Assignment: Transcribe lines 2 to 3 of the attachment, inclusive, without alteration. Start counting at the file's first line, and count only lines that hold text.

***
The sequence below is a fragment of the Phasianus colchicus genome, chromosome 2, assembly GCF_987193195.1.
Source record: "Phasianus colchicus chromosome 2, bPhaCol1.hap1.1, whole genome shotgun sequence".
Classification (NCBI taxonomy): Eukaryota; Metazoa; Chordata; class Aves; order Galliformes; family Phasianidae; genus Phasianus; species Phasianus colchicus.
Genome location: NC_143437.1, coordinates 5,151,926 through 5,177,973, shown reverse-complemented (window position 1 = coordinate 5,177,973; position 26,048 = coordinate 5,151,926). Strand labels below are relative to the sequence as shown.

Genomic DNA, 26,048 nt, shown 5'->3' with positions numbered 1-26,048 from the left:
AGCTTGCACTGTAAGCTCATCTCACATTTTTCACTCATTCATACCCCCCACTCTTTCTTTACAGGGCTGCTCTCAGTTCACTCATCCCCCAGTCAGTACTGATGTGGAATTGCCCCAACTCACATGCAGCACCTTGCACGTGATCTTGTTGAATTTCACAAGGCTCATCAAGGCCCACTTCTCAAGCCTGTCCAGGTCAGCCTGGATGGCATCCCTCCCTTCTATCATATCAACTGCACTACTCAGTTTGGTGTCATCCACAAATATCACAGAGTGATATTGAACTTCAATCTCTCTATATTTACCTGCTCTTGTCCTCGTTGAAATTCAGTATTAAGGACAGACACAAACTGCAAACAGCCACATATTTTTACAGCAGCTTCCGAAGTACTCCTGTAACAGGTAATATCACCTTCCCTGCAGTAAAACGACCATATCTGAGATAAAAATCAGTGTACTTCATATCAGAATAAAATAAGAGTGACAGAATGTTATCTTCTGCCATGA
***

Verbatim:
Source record: "Phasianus colchicus chromosome 2, bPhaCol1.hap1.1, whole genome shotgun sequence".
Classification (NCBI taxonomy): Eukaryota; Metazoa; Chordata; class Aves; order Galliformes; family Phasianidae; genus Phasianus; species Phasianus colchicus.